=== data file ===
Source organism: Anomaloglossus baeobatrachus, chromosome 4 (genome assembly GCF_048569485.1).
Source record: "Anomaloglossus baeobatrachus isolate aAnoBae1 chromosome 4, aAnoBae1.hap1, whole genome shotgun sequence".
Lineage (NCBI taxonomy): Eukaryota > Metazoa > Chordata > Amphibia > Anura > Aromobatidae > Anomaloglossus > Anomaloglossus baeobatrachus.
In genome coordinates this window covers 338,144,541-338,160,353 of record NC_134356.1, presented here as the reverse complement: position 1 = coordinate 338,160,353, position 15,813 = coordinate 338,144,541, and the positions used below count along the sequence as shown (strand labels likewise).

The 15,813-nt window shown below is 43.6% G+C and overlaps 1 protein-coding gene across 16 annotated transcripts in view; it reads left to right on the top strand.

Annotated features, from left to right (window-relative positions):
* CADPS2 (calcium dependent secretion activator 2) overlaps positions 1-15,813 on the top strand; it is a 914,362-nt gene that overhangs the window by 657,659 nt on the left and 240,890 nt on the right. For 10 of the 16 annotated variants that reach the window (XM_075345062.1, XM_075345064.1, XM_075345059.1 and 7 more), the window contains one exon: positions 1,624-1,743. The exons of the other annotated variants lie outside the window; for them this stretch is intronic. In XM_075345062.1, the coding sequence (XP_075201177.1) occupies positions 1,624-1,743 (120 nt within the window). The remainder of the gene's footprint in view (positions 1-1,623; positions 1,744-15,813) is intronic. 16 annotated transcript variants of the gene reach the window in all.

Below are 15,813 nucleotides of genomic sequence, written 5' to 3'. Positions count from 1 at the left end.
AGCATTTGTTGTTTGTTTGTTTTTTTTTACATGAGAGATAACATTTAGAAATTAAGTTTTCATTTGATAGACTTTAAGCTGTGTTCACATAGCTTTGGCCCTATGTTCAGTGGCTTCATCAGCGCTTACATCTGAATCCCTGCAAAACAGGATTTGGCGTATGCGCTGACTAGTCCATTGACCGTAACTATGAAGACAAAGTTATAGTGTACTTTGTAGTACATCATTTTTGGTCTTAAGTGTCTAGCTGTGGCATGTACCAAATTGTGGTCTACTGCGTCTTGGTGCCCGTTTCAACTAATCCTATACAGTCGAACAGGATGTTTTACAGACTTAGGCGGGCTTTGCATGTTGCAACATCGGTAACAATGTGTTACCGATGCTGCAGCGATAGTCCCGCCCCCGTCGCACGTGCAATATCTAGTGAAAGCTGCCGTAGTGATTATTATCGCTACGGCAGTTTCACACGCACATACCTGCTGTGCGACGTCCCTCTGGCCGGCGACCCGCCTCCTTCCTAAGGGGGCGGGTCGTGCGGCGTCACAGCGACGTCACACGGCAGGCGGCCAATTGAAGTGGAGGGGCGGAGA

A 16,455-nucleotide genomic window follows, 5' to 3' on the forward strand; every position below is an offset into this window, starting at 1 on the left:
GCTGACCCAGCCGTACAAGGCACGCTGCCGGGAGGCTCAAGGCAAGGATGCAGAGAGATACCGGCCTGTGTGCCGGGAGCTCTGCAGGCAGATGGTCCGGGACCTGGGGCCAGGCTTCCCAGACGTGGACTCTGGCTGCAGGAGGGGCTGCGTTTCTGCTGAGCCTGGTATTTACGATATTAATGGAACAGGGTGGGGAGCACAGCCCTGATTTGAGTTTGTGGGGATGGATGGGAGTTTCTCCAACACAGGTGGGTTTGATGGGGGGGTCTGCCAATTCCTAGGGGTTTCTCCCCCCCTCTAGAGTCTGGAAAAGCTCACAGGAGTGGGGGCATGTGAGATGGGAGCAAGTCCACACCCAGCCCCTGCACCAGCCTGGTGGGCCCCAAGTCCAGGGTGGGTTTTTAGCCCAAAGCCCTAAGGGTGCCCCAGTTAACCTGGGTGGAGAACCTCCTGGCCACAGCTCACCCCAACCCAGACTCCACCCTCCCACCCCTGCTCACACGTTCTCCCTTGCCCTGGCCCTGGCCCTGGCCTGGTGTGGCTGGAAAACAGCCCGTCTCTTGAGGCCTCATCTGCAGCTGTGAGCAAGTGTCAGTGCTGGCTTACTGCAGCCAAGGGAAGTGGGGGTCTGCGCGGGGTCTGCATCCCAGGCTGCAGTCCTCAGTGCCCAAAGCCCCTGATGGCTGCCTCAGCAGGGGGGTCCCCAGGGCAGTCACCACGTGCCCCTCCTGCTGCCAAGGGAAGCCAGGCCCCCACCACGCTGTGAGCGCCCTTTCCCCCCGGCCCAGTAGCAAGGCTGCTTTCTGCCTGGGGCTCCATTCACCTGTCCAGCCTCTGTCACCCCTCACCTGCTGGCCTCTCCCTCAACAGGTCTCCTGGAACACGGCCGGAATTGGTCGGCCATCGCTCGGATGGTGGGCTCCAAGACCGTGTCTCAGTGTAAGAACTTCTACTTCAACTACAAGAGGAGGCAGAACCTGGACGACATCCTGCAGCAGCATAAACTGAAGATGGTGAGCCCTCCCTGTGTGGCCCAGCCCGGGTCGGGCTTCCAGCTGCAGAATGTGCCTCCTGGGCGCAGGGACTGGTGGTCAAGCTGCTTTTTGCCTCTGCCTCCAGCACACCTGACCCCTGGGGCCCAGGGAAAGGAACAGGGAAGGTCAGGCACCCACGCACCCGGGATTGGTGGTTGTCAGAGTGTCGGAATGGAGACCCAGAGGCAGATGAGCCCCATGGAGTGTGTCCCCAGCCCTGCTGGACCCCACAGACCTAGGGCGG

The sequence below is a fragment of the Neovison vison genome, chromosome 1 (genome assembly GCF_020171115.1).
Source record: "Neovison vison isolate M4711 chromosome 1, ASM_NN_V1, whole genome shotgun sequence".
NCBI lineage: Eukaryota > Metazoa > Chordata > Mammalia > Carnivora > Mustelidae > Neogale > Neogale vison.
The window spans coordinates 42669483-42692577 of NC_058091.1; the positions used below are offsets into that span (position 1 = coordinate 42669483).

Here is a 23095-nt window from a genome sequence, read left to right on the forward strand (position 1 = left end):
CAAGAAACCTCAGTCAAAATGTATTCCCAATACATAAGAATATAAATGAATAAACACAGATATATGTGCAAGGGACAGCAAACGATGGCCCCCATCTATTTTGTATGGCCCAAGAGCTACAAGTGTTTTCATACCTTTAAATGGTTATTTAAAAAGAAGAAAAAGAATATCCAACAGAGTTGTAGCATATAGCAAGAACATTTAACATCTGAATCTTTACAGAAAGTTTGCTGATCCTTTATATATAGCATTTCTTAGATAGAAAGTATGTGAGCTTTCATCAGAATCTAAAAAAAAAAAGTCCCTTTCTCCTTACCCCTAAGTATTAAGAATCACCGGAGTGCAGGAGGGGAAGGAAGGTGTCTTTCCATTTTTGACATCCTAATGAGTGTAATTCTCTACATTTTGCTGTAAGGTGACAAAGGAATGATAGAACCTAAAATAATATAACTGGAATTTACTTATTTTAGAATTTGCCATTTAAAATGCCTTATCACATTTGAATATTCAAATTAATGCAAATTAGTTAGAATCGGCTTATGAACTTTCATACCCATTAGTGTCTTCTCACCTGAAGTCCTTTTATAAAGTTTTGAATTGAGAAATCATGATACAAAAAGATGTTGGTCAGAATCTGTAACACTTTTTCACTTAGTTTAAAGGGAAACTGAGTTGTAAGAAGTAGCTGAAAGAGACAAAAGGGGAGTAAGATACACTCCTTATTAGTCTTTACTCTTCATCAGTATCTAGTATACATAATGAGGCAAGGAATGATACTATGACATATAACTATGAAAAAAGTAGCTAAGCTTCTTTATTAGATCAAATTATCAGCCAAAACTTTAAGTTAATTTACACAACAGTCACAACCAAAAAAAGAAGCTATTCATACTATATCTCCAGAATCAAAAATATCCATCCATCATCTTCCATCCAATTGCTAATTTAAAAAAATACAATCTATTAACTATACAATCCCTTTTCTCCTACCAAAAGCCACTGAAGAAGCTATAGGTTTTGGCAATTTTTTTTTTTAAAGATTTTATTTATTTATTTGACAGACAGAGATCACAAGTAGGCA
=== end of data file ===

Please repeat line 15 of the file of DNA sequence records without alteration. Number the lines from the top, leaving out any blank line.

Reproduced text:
The window spans coordinates 42669483-42692577 of NC_058091.1; the positions used below are offsets into that span (position 1 = coordinate 42669483).